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One of the most important parts of taking care of yourself after your transplant is preventing rejection of the new organ. While the risk of rejection decreases over time, it never goes away completely. This means that you’ll be taking medications to prevent rejection for your entire lifetime. The following will provide an overview of what rejection is and tips to help you manage your medications and stay on track.1
What is rejection?
Rejection happens when your immune system recognizes your donor organ as foreign. As with any other foreign cells in your body, like disease-causing bacteria or viruses, your immune system may attack the organ in an attempt to get rid of it. However, rejection usually doesn’t mean losing the donor organ.
According to the United Network for Organ Sharing (UNOS), every organ recipient will experience some degree of rejection and it is most common shortly after transplant surgery. In fact, according to UNOS, at least one episode of acute rejection within the first year after surgery is common. In many cases, it can be managed by working with your medical team to make adjustments to your medication regimen. More severe rejection events may require hospitalization so you can be monitored closely by your transplant team.
There are two types of rejection:
- Acute rejection, which can usually be managed with medication
- Chronic rejection, which causes a gradual loss of function in the transplanted organ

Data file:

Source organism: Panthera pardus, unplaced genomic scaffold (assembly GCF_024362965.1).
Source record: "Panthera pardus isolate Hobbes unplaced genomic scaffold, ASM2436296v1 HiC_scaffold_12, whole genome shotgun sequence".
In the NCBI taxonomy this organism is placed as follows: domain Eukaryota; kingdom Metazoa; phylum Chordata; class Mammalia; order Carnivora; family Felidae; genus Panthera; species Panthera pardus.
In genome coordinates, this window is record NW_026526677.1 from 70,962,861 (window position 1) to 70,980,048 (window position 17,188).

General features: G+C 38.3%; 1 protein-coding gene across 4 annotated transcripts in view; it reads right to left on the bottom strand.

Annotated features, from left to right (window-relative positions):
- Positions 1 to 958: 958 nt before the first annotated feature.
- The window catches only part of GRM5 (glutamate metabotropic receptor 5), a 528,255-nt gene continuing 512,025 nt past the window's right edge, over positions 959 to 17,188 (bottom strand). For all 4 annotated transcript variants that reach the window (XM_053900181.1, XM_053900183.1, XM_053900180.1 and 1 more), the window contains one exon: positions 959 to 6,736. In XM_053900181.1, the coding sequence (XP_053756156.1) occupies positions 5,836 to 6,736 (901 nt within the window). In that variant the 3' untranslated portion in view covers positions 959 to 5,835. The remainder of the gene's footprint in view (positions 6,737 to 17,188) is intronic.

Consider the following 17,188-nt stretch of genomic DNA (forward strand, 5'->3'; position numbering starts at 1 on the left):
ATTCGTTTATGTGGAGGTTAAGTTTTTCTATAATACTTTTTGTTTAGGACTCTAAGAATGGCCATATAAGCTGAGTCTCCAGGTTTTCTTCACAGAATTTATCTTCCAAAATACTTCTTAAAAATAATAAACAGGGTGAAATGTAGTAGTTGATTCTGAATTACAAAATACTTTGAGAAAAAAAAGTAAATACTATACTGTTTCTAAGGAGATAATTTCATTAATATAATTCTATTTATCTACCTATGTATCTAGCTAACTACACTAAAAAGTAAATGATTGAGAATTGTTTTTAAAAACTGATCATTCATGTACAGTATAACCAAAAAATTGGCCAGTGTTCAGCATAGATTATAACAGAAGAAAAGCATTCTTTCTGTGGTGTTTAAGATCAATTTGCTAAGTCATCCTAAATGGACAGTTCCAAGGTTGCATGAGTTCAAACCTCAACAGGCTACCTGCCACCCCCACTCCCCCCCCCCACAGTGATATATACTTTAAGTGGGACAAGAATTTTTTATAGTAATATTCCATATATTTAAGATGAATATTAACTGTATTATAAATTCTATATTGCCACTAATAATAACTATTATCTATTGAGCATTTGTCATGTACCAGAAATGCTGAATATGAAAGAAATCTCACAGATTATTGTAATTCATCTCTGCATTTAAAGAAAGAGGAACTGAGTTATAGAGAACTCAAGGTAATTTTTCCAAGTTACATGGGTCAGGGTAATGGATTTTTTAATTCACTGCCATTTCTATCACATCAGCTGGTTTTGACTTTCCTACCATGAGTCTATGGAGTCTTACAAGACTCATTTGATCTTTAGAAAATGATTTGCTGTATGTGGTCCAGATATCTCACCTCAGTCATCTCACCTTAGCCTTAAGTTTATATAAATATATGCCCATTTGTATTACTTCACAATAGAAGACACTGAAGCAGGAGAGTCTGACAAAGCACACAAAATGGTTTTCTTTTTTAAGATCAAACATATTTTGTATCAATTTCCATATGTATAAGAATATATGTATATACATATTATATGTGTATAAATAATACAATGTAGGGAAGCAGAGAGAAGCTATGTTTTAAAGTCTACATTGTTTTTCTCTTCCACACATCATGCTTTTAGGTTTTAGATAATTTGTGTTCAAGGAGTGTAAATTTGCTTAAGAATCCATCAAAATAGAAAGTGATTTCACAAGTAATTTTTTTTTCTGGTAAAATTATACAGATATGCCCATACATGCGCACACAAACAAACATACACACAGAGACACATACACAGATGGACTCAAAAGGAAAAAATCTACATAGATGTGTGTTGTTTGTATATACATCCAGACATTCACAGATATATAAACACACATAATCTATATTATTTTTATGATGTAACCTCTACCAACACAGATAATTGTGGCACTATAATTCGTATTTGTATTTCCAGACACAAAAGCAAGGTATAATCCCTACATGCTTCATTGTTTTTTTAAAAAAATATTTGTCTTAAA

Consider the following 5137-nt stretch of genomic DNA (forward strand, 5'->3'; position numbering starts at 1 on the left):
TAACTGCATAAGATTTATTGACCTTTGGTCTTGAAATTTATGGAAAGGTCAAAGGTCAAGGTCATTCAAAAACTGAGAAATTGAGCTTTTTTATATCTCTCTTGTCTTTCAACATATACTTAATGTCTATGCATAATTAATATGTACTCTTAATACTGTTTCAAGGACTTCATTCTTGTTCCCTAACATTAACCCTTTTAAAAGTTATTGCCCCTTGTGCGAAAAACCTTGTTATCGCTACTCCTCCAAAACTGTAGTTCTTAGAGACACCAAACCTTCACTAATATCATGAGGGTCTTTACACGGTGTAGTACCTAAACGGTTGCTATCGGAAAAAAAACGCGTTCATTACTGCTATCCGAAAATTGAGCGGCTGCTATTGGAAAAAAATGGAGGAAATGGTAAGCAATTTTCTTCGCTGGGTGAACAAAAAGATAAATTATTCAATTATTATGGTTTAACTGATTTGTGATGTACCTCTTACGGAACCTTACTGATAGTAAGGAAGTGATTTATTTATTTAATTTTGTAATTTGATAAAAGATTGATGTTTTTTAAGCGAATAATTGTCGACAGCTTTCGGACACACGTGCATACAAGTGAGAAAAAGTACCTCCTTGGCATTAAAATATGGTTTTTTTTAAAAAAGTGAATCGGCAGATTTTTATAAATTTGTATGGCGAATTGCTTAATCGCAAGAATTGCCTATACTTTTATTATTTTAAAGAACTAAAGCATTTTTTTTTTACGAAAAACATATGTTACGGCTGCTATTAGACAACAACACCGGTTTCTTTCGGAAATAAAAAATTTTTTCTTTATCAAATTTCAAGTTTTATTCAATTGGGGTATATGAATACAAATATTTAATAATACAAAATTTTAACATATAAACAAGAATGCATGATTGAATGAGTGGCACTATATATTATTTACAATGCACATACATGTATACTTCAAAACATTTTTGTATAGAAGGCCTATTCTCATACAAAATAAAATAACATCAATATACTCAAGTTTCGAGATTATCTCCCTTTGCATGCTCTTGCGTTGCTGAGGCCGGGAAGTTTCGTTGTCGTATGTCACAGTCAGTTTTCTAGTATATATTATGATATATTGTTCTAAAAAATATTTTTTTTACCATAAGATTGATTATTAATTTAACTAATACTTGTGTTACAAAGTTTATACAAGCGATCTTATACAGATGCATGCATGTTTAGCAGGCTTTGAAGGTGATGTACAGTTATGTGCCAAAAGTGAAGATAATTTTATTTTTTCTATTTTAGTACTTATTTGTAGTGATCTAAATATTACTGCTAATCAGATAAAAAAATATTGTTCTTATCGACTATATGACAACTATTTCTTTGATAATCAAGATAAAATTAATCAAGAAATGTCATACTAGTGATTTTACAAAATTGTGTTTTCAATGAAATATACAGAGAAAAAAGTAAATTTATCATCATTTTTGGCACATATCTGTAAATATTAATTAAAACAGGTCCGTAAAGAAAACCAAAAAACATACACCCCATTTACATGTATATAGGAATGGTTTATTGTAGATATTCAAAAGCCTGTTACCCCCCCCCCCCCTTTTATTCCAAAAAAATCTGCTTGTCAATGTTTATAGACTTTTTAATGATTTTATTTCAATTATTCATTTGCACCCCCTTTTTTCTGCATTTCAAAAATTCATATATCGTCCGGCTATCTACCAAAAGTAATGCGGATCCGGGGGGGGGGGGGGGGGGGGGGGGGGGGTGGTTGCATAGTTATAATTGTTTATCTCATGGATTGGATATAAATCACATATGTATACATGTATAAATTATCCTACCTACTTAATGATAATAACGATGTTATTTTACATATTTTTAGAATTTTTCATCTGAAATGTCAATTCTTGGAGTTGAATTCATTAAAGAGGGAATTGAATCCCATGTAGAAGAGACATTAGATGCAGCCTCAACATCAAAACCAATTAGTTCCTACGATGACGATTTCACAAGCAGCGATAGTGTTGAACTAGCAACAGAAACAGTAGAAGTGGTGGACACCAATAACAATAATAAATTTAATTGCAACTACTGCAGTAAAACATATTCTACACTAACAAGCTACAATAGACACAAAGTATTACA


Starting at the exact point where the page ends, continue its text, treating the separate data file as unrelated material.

Repeated episodes of acute rejection can lead to chronic rejection, so recognizing symptoms early and staying on track with your medication regimen are critical to caring for your transplanted organ and staying healthy.
Rejection can happen at any time, even years after your transplant, so it’s important to be aware of signs and symptoms and recognize them early. UNOS lists the following as signs and symptoms of rejection:
- Pain or tenderness over the transplant site
- Flu-like symptoms such as chills, nausea, vomiting, diarrhea, tiredness, headache, dizziness or body aches
- Changes in pulse rate
- Weight gain
- Less urine
If you experience any of these symptoms, it’s critical that you talk to your doctor or transplant team right away.
Managing your medications.
- Preventing rejection requires that you take medications that suppress your immune system and help prevent it from attacking your donor organ. Because these medications make you more susceptible to infections, you may also be prescribed antibiotic and antiviral medications. Many transplant recipients have a complicated medication routine with many drugs that have to be taken at a specific time of day. Here are some tips to help you stay on track.
- Use a chart to keep track of your medications and mark off when you’ve taken them
- Sort a week’s worth of your medication into a pill organizer
- Set reminders or alarms on your phone
- Enlist a friend or family member to help you stay on track
If you have any questions about your medications, talk to your doctor or contact your CVS Specialty CareTeam.
This information is not a substitute for medical advice or treatment. Talk to your doctor or health care provider about your medical condition and prior to starting any new treatment. CVS Specialty assumes no liability whatsoever for the information provided or for any diagnosis or treatment made as a result, nor is it responsible for the reliability of the content.
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1United Network for Organ Sharing Website, www.transplantliving.org. Accessed December 5, 2018.